Dreaming of Snakes
I am terrified of slick slithering serpents, which I suppose is only natural when you grow up in the land of upside down. Where the seasons are backwards and all the animals try to kill you. So, it seemed weird at the beginning when I started to draw them. I had been influenced by the growing trend in snake tattoos by artists all over Instagram and the vulva artworks I was creating that were using patterns that resembled scales more and more.
In 2018 I couldn’t stop dreaming of painting a really, really enormous snake, every creative tendril in my body was seeking this illustrious design. So, I started sketching, practicing the form, the twists, where the bottom meets the top and how they warp like ribbons. Next came the smaller paintings, where I would try out different ideas.
And then the digital drawing, where I worked out all the nitty details like size, colour and composition. Finally, I was ready, I had a 120 x 180 cm piece of MDF that I had started creating a different painting on a year prior that I couldn’t get back into, and I set myself up in the kitchen and sketched out the beauty. Using spray paint and permanent markers I stenciled the vulvas into the tubular body one by one.
There was a break in the process however, as I went to New Zealand at the beginning of 2019 for a few weeks. I started editing the digital drawing onto photos of surfaces I saw on the trip, imagining the snake growing even bigger in public spaces. I desired, and still do, the ability to put the snake out into the world. On the last day of my trip I received an email from a gallery in Launceston, Tasmania, saying that my application for a solo exhibition in March had been approved. Immediately, I knew the snake would be included.
Exhibiting interstate had many challenges, and of course for me the biggest one was how to get large scale sculptural works and paintings there without shipping (in the traditional sense). Luckily, I had a father who I could hire out for cheap labour and a 4WD that could fit everything which we couldn’t buy there.
But the snake painting was still a conundrum. It became clear that I would need to work on a piece of fabric that could be rolled up for transportation and stretched on site. But once I was working with fabric, I was no longer painting with paint alone, but textiles as well.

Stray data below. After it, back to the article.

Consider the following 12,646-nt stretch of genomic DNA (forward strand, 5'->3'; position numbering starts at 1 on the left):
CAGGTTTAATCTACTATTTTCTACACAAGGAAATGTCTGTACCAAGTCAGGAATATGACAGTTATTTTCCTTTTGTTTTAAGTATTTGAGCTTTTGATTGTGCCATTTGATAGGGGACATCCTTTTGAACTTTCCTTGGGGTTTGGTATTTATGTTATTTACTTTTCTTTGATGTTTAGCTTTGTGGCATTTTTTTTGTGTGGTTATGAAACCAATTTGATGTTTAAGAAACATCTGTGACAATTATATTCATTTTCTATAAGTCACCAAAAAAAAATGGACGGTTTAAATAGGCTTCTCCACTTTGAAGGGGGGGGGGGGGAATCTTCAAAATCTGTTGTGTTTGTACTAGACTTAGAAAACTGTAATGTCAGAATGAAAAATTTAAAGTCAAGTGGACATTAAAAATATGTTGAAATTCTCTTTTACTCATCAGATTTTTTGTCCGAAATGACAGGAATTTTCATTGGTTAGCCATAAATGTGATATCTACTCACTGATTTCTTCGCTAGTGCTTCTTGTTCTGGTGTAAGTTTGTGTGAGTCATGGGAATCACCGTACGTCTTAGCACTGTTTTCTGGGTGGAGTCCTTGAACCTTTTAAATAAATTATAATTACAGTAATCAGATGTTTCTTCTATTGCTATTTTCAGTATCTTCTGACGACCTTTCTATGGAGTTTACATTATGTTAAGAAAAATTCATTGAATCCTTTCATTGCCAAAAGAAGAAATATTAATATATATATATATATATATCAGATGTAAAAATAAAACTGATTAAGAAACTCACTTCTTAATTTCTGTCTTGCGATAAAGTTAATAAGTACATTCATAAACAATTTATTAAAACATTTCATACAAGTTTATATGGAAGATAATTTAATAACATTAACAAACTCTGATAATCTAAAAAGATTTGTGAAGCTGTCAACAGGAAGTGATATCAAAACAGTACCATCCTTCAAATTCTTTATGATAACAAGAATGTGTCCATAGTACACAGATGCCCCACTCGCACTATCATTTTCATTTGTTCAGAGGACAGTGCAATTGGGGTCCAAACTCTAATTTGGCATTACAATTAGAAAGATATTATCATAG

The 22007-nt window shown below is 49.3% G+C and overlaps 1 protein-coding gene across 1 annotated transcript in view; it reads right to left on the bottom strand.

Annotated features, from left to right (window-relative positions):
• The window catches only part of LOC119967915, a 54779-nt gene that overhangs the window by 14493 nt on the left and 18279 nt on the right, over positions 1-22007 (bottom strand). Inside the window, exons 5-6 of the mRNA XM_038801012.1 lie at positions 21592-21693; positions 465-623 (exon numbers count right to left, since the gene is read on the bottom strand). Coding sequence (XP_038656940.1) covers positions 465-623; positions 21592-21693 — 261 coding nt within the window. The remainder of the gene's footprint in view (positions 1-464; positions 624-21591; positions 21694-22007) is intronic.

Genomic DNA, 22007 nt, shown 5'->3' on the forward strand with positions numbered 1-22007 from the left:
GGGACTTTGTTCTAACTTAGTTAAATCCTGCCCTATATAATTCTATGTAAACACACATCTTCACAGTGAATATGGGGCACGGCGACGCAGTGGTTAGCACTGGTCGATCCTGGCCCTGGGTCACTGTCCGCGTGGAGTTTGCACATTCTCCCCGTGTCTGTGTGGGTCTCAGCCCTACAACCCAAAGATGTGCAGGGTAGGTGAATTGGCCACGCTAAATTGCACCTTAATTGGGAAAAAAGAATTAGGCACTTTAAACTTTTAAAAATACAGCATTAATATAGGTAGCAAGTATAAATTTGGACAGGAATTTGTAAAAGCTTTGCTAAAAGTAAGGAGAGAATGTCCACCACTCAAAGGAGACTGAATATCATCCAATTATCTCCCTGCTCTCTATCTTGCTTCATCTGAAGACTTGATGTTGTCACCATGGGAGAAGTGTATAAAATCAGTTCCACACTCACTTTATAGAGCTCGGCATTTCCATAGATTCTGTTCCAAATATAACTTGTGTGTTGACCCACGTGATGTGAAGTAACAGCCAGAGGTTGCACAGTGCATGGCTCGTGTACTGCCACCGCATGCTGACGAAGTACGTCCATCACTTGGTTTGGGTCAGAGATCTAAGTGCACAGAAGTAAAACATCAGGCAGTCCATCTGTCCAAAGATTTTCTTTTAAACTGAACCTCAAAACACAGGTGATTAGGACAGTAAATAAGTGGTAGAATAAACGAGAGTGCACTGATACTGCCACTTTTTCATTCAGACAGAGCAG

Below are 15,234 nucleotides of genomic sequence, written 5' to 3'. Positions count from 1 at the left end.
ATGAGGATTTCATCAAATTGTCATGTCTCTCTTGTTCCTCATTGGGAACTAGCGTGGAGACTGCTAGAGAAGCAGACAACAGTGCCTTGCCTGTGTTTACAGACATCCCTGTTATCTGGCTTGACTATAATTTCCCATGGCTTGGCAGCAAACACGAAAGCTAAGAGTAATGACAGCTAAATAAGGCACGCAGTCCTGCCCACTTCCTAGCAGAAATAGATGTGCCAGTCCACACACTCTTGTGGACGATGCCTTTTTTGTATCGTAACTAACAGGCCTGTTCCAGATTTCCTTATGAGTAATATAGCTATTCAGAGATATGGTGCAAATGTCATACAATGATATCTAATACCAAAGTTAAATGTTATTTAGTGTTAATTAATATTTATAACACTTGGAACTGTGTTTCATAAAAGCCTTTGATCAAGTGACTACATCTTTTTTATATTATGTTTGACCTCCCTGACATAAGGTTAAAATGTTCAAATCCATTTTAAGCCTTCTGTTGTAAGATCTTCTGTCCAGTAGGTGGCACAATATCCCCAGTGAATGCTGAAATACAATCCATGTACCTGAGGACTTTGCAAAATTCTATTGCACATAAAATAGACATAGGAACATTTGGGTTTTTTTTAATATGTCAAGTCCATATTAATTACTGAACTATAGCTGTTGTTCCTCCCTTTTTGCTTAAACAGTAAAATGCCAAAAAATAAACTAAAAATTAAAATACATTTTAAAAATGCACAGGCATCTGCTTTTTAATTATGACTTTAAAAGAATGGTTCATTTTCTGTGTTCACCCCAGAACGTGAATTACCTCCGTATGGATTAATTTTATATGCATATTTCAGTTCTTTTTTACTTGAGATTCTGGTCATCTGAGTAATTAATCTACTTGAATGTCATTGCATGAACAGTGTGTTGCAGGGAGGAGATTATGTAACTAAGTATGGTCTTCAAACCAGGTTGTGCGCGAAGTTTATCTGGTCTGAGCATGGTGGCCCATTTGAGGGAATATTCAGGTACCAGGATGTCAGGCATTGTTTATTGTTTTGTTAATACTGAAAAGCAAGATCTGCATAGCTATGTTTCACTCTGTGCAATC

Using a Cricut to cut the vulvas out, I began sewing 4-11pm every night after work and on the weekends when I wasn’t also making the rest of the work for the show. I had about a 6 week turn around from being notified that I was successful to opening night, it was a whirlwind of painstaking needlework. I was sewing right up until the morning of the opening, sitting in the hostel after we had left the daily install and also on the floor of the gallery space.
But at last ~ it was done
I thought this would be the end of the snake obsession, that I had well and truly worked through that idea. But, it keeps following me, and I’m sure it won’t end until I spray a version of it onto a wall, staircase or garage door somewhere in the world.
Recently I read Mirka Mora’s excellent biography My Life: Wicked But Virtuous. I loved it so much, I then read it again, this time slower, seeping in her thoughts, memories, and wild life style – something not so dissimilar to my own in some respects.
She was a fiercely dedicated artist, nothing came before her work and she used her life experiences to sprinkle memories, motifs and stories throughout her painting and textile dolls.
One particular artwork continues to capture my attention, Little Girl Dreaming of Red Birds (2014), where snakes alongside birds, little girls and other animal like figures hide in a garden of leaves and flowers.
This artwork started coming to me in dreams too, and there was only one way to deal with it, take it off the page and put it on a canvas of my own.
I fused her snake with my vulva designs and created a new painting for my study.
Ultimately I had plans to turn it into a tattoo design, but before inking up, I hung my version in my new work space in Istanbul.
This helped not only to keep the obsession alive, satiating that desire from my dreams to see it all the time, but also gave it a prominent space where I would see it everyday working from home.
After 6 months, a tattoo studio moved into my apartment building and I knew that it was time.
When I turned 30, my parents gave me a gift. Opening the little black box, I found a braclet made by a local Victorian jeweller that was inspired by my tattoo. Things keep coming around and going around in this snake fantasy.